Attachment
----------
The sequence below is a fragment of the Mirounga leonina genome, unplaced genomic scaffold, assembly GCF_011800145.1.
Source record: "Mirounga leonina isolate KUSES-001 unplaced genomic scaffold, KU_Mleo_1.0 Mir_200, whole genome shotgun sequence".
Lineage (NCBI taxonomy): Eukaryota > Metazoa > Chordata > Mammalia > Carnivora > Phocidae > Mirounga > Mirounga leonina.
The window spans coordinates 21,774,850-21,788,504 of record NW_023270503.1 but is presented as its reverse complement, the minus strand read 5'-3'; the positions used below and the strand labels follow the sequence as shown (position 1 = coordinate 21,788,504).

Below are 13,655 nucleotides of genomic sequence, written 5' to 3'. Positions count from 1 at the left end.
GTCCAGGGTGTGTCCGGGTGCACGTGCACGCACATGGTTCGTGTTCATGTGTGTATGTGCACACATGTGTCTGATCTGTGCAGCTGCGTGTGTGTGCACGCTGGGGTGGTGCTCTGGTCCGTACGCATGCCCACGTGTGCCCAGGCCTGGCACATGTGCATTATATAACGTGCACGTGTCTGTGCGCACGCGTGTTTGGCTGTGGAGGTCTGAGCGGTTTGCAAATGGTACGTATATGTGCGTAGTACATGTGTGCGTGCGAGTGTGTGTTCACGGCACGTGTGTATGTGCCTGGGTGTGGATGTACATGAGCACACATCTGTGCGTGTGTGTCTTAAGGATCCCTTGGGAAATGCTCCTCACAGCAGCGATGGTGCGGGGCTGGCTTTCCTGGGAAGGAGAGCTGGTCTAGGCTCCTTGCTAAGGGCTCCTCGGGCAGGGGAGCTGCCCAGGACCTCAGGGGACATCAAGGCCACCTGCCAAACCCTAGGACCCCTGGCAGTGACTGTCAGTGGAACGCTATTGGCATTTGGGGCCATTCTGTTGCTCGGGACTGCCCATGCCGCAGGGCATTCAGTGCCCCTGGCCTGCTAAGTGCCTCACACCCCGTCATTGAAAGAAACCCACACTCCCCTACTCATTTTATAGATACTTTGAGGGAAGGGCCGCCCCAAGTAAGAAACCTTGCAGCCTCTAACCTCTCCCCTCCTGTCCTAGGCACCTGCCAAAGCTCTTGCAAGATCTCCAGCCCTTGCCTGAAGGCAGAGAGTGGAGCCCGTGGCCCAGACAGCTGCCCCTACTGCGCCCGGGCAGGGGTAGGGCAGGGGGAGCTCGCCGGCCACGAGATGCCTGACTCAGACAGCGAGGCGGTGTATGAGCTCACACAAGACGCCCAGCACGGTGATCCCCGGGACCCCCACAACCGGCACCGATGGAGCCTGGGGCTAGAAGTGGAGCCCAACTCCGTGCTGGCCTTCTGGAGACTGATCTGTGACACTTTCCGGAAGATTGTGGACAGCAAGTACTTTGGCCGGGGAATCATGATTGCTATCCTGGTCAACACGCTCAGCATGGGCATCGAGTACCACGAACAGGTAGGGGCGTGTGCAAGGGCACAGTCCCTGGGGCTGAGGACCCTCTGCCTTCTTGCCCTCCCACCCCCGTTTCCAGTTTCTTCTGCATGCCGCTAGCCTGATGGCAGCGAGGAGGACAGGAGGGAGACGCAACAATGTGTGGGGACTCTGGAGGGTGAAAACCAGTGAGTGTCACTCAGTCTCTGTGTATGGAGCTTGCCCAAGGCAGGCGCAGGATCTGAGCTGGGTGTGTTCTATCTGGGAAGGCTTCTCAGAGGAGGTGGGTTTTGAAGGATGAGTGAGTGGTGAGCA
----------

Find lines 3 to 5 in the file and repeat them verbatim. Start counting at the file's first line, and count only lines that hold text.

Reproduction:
Lineage (NCBI taxonomy): Eukaryota > Metazoa > Chordata > Mammalia > Carnivora > Phocidae > Mirounga > Mirounga leonina.
The window spans coordinates 21,774,850-21,788,504 of record NW_023270503.1 but is presented as its reverse complement, the minus strand read 5'-3'; the positions used below and the strand labels follow the sequence as shown (position 1 = coordinate 21,788,504).

Below are 13,655 nucleotides of genomic sequence, written 5' to 3'. Positions count from 1 at the left end.